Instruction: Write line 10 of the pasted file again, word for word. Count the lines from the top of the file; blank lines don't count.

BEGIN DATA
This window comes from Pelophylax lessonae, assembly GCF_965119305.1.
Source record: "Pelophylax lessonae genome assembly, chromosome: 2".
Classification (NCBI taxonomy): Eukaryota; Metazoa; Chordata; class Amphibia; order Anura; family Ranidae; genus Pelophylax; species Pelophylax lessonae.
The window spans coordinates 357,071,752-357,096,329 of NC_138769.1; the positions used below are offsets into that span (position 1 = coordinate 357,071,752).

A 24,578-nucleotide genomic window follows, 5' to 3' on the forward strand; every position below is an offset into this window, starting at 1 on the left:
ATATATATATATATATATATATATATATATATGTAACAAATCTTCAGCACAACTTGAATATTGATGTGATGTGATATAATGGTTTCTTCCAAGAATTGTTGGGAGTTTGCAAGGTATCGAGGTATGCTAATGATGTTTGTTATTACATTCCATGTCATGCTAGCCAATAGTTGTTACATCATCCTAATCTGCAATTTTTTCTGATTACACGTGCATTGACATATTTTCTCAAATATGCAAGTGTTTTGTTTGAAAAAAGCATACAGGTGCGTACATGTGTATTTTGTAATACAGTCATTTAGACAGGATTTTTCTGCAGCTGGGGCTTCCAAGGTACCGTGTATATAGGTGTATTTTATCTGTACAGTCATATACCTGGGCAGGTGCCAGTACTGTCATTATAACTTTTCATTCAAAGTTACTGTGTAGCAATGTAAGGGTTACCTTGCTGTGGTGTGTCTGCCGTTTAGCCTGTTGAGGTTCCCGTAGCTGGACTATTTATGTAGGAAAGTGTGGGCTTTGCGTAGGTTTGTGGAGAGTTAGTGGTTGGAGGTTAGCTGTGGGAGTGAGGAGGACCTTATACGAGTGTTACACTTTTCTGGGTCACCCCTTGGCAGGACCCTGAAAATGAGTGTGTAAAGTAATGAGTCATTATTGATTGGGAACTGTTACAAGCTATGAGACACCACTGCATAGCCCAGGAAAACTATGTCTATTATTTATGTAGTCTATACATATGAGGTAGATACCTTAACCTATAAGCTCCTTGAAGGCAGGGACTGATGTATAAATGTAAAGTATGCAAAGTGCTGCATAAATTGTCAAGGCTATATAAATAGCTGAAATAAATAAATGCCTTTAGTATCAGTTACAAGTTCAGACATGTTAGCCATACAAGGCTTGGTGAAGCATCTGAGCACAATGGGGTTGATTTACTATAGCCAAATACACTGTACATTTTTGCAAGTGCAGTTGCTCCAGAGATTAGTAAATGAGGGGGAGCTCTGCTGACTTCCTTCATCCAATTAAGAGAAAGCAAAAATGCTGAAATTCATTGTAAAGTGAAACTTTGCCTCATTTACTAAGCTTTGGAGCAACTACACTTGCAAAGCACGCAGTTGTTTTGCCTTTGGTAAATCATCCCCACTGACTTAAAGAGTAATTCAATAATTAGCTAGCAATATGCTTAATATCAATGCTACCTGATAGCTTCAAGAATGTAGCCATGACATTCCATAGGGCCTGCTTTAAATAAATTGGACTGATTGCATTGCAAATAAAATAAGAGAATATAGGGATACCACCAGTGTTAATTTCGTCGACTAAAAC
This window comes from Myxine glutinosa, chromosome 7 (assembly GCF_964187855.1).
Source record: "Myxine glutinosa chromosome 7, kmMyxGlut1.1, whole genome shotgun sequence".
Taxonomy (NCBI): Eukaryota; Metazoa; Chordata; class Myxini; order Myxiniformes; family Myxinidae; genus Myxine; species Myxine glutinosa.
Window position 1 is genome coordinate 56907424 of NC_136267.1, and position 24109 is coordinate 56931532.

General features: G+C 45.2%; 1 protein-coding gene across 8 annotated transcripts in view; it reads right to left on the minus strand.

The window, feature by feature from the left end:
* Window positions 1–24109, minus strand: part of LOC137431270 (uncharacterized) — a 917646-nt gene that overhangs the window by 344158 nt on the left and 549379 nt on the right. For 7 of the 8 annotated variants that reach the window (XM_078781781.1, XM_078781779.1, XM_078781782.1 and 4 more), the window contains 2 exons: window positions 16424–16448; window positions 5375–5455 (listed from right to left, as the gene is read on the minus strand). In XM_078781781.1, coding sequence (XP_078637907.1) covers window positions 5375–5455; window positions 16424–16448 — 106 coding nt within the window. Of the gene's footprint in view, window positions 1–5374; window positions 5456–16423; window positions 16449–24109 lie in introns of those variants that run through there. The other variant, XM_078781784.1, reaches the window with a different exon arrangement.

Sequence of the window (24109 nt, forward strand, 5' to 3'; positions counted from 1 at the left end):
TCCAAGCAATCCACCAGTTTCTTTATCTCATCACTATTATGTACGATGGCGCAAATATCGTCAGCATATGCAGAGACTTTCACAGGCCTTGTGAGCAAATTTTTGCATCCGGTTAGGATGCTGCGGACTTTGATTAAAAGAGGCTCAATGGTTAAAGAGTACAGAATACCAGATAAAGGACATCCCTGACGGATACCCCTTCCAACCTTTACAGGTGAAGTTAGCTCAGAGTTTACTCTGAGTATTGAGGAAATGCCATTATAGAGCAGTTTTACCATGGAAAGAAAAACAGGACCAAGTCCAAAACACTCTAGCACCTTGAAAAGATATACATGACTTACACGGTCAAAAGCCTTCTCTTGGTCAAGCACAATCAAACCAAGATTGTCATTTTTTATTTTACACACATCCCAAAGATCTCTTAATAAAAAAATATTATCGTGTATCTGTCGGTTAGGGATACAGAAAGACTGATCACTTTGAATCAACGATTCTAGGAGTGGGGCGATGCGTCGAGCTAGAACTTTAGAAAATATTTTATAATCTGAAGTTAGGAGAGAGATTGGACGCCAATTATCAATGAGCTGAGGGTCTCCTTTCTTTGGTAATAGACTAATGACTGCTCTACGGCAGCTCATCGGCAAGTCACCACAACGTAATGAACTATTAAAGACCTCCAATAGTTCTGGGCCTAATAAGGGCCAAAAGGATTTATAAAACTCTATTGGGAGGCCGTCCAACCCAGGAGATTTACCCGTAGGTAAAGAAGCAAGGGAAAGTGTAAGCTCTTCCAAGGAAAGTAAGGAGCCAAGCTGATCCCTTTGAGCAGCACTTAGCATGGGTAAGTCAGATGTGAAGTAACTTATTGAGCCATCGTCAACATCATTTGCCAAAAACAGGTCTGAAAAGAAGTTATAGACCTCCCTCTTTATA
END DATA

Window position 1 is genome coordinate 56907424 of NC_136267.1, and position 24109 is coordinate 56931532.